That feeling that the pioneers of the sector remember from Adventure, that many in their thirties have lived wandering in the Hyrule Fields of the first chapters of Zelda in three dimensions, which the most determined have cyclically rediscovered in the confines of historically "niche" productions, such as Shadow of the Colossus, Gothic or Dragon's Dogma, works that have managed to convince the players not to be inside a world born from the determinism of programming.

A dark fantasy inspiration that knows p or comparisons. The "real" adventure, the one that Shigeru Miyamoto has repeatedly celebrated by recounting the raids he lived in his childhood, when he wandered through the countryside of the village of Sonobe: climbing a hill he discovered a lake, in the shade of a willow tree. 'stumbled upon a cave, moving away from the beaten path always encountered an unexpected surprise not marked on the maps.

At first glance, it might seem that Miyazaki's creative philosophy, to achieve this result, was forced to sacrifice the weight of the narrative. It is often discussed about FromSoftware's fiction: many consider it an embryonic form of writing, something that has yet to complete its maturation process to take on the characteristics of a traditional "script", in order to communicate a great story. to the public in addition to the extraordinary experience that accompanies it.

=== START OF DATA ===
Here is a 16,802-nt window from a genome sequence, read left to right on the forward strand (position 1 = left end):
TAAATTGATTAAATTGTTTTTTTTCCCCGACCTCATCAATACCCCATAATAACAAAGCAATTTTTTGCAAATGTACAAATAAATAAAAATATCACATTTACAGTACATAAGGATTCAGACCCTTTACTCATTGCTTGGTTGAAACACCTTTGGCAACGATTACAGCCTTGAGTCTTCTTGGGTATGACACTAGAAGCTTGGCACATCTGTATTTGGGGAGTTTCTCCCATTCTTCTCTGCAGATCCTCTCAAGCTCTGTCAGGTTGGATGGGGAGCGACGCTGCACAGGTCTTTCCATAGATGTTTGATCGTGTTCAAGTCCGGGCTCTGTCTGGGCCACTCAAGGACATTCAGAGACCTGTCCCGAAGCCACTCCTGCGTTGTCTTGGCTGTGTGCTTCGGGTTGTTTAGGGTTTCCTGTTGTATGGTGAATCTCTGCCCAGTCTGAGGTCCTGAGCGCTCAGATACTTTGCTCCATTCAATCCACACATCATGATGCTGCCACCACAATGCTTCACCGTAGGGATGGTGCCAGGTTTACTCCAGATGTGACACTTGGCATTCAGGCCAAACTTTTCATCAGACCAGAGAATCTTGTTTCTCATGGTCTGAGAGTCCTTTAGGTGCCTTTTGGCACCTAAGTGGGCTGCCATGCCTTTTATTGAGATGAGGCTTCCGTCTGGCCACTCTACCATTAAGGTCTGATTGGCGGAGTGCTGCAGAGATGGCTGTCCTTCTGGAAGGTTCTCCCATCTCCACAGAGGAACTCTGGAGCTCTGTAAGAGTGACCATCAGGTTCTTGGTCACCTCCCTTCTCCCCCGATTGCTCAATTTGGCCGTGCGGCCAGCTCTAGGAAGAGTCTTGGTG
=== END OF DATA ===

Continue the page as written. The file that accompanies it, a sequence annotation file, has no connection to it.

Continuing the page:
In our opinion, however, this is not the case. In Elden Ring the player is not the protagonist of a song of deeds, he is not the main actor of a kermesse, but a historian, an explorer who first of all sets foot in the boundaries of an ancient lost city, revealing the mysteries of ancient civilizations. Like an archaeologist who for the first time crosses the threshold of an Egyptian pyramid and accumulates elements to reconstruct its history, so FromSoftware's video games constantly place us in front of mosaics to be recomposed piece by piece in unknown lands.

A hymn to traditional adventure, in its freest and purest form. The Interregnum is a "Middle-earth" suspended in time but without a Fellowship of the Ring to act as a protagonist, a world in which to move hungry for knowledge to reveal the past of Rivendell, the fate of Moria and the mysteries of Minas Morghul without the help of a conscious narrator. Operations that, at the same time, can only be carried out after completing the incessant climb that the Japanese house persists undaunted in placing one release after another in front of the player.